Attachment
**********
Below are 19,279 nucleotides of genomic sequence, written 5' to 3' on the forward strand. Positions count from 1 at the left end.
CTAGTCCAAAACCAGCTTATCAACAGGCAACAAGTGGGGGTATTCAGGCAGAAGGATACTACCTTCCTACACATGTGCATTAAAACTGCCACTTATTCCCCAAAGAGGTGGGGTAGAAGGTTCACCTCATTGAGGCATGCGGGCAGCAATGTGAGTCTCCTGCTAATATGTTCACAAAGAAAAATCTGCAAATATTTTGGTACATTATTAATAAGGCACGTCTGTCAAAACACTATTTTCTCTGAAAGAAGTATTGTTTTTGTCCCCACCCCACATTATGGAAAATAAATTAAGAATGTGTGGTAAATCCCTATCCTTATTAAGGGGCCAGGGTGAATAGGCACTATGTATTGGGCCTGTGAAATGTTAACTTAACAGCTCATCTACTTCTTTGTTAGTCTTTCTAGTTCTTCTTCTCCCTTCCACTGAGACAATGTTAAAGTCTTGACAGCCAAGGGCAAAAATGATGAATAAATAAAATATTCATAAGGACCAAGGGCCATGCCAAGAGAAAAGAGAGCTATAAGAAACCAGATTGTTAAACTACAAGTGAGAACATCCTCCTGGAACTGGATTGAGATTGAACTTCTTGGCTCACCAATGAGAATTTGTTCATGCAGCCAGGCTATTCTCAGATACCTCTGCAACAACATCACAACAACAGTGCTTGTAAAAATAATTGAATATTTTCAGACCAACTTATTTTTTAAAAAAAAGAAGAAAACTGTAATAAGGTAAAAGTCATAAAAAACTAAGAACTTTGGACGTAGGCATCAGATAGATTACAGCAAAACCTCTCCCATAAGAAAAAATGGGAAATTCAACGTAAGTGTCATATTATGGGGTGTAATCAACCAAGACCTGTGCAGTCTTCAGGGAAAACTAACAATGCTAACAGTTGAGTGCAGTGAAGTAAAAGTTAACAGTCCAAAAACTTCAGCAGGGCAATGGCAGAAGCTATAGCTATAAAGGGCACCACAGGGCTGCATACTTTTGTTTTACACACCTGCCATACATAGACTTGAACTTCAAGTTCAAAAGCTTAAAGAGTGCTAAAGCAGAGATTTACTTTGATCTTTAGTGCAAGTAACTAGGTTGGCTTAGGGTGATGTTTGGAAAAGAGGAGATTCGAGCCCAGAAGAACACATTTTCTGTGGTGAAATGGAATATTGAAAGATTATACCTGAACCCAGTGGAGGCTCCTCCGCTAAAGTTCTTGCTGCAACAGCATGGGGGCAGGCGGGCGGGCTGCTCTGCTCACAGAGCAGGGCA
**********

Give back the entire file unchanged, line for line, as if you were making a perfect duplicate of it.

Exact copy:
Below are 19,279 nucleotides of genomic sequence, written 5' to 3' on the forward strand. Positions count from 1 at the left end.
CTAGTCCAAAACCAGCTTATCAACAGGCAACAAGTGGGGGTATTCAGGCAGAAGGATACTACCTTCCTACACATGTGCATTAAAACTGCCACTTATTCCCCAAAGAGGTGGGGTAGAAGGTTCACCTCATTGAGGCATGCGGGCAGCAATGTGAGTCTCCTGCTAATATGTTCACAAAGAAAAATCTGCAAATATTTTGGTACATTATTAATAAGGCACGTCTGTCAAAACACTATTTTCTCTGAAAGAAGTATTGTTTTTGTCCCCACCCCACATTATGGAAAATAAATTAAGAATGTGTGGTAAATCCCTATCCTTATTAAGGGGCCAGGGTGAATAGGCACTATGTATTGGGCCTGTGAAATGTTAACTTAACAGCTCATCTACTTCTTTGTTAGTCTTTCTAGTTCTTCTTCTCCCTTCCACTGAGACAATGTTAAAGTCTTGACAGCCAAGGGCAAAAATGATGAATAAATAAAATATTCATAAGGACCAAGGGCCATGCCAAGAGAAAAGAGAGCTATAAGAAACCAGATTGTTAAACTACAAGTGAGAACATCCTCCTGGAACTGGATTGAGATTGAACTTCTTGGCTCACCAATGAGAATTTGTTCATGCAGCCAGGCTATTCTCAGATACCTCTGCAACAACATCACAACAACAGTGCTTGTAAAAATAATTGAATATTTTCAGACCAACTTATTTTTTAAAAAAAAGAAGAAAACTGTAATAAGGTAAAAGTCATAAAAAACTAAGAACTTTGGACGTAGGCATCAGATAGATTACAGCAAAACCTCTCCCATAAGAAAAAATGGGAAATTCAACGTAAGTGTCATATTATGGGGTGTAATCAACCAAGACCTGTGCAGTCTTCAGGGAAAACTAACAATGCTAACAGTTGAGTGCAGTGAAGTAAAAGTTAACAGTCCAAAAACTTCAGCAGGGCAATGGCAGAAGCTATAGCTATAAAGGGCACCACAGGGCTGCATACTTTTGTTTTACACACCTGCCATACATAGACTTGAACTTCAAGTTCAAAAGCTTAAAGAGTGCTAAAGCAGAGATTTACTTTGATCTTTAGTGCAAGTAACTAGGTTGGCTTAGGGTGATGTTTGGAAAAGAGGAGATTCGAGCCCAGAAGAACACATTTTCTGTGGTGAAATGGAATATTGAAAGATTATACCTGAACCCAGTGGAGGCTCCTCCGCTAAAGTTCTTGCTGCAACAGCATGGGGGCAGGCGGGCGGGCTGCTCTGCTCACAGAGCAGGGCA